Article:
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FOR IMMEDIATE RELEASE
February 4, 2003

Blagojevich names additional department directors

New leaders at Public Aid, Human Rights are given task of reforming state agencies, serving the people of Illinois

Maram brings senior-level experience in state government to new position

CHICAGO – Two new department directors will be given the task of carrying out Gov. Rod Blagojevich’s efforts to reform state government and bring about a new way of doing business within the state offices they will lead.

The pair of new department leaders was announced Tuesday afternoon by Blagojevich. They include Barry S. Maram, an attorney with vast experience in the issue of health care financing who also has prior service in senior management positions within state government under a Republican governor. Maram will lead the Department of Public Aid.

The governor also announced the appointment of Rocco Claps as director of the Department of Human Rights. Claps brings to his position experience in state, county and federal government.

“In these individuals, I have found people who are exceptionally well-qualified for their assignments and who have a tremendous commitment to serving the people of this state,” Blagojevich said.

“Barry Maram and Rocco Claps will also be essential members of a team that will bring about real change to Illinois. They share my belief that renewing people’s faith in their leaders begins with bringing real reform to state government,” he said.

In addition to announcing the appointments of Maram and Claps, Blagojevich announced another cabinet-level appointment on Tuesday. Earlier in the day, the governor named Ernesto Velasco to lead the Illinois Department of Corrections. Velasco will be the first Latino to serve in the post.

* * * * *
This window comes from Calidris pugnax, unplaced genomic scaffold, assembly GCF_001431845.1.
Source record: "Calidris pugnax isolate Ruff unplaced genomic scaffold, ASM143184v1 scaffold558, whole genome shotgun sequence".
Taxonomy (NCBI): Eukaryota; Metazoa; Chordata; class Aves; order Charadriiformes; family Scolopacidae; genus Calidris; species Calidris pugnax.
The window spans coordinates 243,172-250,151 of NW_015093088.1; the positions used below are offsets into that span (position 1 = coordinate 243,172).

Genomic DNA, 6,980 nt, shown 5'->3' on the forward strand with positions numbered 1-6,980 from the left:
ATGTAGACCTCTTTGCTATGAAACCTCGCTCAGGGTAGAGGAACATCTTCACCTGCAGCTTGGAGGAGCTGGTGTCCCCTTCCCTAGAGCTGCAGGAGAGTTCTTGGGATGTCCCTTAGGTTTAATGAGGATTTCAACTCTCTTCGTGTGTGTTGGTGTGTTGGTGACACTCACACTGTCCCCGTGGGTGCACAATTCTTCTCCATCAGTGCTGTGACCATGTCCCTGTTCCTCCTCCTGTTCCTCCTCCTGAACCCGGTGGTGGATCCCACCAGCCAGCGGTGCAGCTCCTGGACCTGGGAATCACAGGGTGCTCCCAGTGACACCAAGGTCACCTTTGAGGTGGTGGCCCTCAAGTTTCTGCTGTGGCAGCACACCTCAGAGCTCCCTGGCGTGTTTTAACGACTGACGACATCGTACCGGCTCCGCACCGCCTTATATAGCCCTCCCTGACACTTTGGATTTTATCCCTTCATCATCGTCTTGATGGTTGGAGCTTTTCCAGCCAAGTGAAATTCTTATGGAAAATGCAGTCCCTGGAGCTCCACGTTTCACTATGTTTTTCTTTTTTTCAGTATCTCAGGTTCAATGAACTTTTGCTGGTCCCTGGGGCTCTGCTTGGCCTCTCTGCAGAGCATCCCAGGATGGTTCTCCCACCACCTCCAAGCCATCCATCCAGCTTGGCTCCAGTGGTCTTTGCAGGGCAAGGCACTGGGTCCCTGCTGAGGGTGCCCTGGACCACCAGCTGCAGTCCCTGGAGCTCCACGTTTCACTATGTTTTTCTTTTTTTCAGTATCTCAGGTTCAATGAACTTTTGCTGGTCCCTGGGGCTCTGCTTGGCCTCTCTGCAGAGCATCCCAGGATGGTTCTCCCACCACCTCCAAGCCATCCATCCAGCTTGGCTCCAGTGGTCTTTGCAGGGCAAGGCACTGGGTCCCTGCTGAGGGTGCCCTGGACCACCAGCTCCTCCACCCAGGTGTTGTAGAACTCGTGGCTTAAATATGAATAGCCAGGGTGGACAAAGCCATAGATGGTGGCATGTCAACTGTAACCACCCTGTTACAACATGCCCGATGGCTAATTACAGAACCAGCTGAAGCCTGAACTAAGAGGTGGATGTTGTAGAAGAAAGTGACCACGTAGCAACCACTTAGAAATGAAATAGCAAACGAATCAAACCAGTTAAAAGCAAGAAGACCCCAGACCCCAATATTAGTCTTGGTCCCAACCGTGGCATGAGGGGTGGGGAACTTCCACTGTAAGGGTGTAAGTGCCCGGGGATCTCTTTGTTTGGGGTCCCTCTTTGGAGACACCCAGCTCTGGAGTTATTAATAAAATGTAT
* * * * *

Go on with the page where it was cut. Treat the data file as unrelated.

The two additional appointments include:

Rocco Claps – Department of Human Rights:

Since 1999, Claps has served as deputy assessor for Cook County. In that role, he has managed all policy initiatives for the assessor’s office, and oversees workflow and personnel decisions within the office. During the Clinton administration, Claps held a variety of positions, including a key post within the Department of Health and Human Services (HHS). As director of scheduling and advance for then-Secretary Donna E. Shalala, he helped restructure the secretary’s office and helped coordinate the secretary’s interactions with the heads of the divisions within HHS. In 1996, he was chief of staff for the Democratic National Convention in Chicago.

From 1987 to 1992, he worked for Illinois House Speaker Michael Madigan, where he worked with lawmakers to develop legislation.

Claps is a 1983 graduate of Illinois State University.

Barry S. Maram – Department of Public Aid:

As a lawyer and a veteran of Illinois government, Maram has extensive background in healthcare financing and various policy issues affecting the state.